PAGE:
Matthew D. Smyth, David D. Limbrick Jr., Jeffrey G. Ojemann, John Zempel, Shenandoah Robinson, Donncha F. O'Brien, Russell P. Saneto, Monisha Goyal, Richard E. Appleton, Francesco T. Mangano and Tae Sung Park
The authors conducted a multiinstitutional, retrospective analysis to better define outcome and prognostic indicators for temporal lobe epilepsy surgery for suspected mesial temporal sclerosis (MTS) in young children.
Data were collected for all children undergoing temporal resections at four epilepsy centers over approximately 10 years. Children with a histopathological diagnosis of neoplasm were excluded.
Forty-nine patients (28 boys and 21 girls) were included in the study. Their mean age at surgery was 9.1 years (range 1.25–13.9 years). The mean age at seizure onset was 3.2 years (range birth–10 years). Histopathological examination demonstrated MTS in 26 cases, gliosis in nine, dysplasia in five, gliosis with dysplasia in four, and nonspecific or normal findings in five. Forty-one anterior temporal lobectomies (nine tailored) and eight selective amygdalohippocampectomies were performed (28 left side, 21 right side). Twenty-nine children (59.2%) underwent invasive monitoring. Operative complications included extraaxial hematomas (two cases), cerebrospinal fluid leaks (two cases), and hydrocephalus (one case), each in children undergoing invasive monitoring. The mean duration of follow up was 26.4 months (range 5–74 months) overall and 23.9 months (range 6–74 months) for the Engel Class I subgroup. Outcomes at the most recent follow-up examination were categorized as Engel Class I–II in 31 (63.3%) of 49 children overall, 20 (76.9%) of 26 children with confirmed MTS, four (36.4%) of 11 children with gliosis, and four (57.1%) of seven children with dysplasia. All patients who underwent selective amygdalohippocampectomies had confirmed MTS and Engel Class I outcomes. Patients with more than one seizure type (p = 0.048) or moderate to severe developmental delay (p = 0.03) had significantly worse outcomes (Engel Class III or IV). Age at seizure onset, age at surgery, and duration of seizure disorder were not significantly related to outcome. There was a trend for bilateral or extratemporal findings on electroencephalography (EEG) (p = 0.157), high preoperative seizure frequency (p = 0.097), and magnetic resonance (MR) imaging findings inconsistent with MTS (p = 0.142) to be associated with worse outcome, although it did not reach statistical significance. In only 12 (46.1%) of the 26 patients with confirmed MTS was the condition prospectively diagnosed on preoperative MR imaging.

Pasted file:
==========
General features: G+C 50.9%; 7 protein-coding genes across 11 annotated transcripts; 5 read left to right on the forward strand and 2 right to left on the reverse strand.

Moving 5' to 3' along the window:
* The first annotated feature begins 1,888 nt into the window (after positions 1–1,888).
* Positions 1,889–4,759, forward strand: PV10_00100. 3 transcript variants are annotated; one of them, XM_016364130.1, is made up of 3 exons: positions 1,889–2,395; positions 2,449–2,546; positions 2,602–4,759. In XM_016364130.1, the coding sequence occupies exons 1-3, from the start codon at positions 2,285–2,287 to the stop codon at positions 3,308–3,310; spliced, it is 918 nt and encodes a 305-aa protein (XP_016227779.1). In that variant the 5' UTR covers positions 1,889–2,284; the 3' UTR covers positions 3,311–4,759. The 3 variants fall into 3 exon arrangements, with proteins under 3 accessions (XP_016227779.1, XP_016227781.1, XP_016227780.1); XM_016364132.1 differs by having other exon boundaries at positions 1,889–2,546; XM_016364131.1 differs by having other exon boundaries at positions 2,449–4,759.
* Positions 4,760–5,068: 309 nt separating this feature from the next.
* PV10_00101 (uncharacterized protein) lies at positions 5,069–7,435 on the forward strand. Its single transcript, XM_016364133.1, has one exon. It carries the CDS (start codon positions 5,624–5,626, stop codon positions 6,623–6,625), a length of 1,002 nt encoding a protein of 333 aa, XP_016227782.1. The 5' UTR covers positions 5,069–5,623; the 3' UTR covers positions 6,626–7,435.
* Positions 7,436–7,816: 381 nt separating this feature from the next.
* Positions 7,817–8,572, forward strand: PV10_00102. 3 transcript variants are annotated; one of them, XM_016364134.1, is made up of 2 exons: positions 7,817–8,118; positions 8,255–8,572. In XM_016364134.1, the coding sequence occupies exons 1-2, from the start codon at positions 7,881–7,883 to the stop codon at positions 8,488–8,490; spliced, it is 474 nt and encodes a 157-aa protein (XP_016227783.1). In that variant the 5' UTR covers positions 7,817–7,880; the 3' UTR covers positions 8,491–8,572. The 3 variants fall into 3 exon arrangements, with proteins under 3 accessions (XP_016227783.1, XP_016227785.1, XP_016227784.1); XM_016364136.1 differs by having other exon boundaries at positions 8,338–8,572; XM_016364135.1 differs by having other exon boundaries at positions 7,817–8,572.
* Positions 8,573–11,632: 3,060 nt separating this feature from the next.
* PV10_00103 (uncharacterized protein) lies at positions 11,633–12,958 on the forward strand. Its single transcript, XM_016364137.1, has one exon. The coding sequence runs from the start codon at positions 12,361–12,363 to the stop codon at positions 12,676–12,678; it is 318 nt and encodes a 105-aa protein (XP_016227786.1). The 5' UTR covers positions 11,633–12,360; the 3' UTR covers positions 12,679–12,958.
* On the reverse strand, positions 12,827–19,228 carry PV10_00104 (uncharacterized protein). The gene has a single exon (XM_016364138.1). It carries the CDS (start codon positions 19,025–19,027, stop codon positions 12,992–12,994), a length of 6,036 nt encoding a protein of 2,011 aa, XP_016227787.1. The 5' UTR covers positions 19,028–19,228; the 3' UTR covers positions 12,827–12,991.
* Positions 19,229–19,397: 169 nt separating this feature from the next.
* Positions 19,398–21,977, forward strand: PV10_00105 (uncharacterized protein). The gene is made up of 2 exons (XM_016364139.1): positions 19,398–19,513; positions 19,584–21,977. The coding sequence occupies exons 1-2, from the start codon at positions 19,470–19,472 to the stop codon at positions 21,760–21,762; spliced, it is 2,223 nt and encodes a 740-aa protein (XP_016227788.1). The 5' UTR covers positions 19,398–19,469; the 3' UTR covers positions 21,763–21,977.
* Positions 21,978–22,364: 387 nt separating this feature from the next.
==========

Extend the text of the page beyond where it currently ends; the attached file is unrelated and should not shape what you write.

Younger children with temporal lobe epilepsy have satisfying surgical outcomes, particularly when MTS is present. Magnetic resonance imaging may not be as sensitive in detecting MTS in children as in older patients. Negative predictors identified include multiple seizure types and preoperative developmental delay. Multifocal or bilateral EEG findings, high preoperative seizure frequency, and MR imaging findings inconsistent with MTS also independently suggested worse outcome.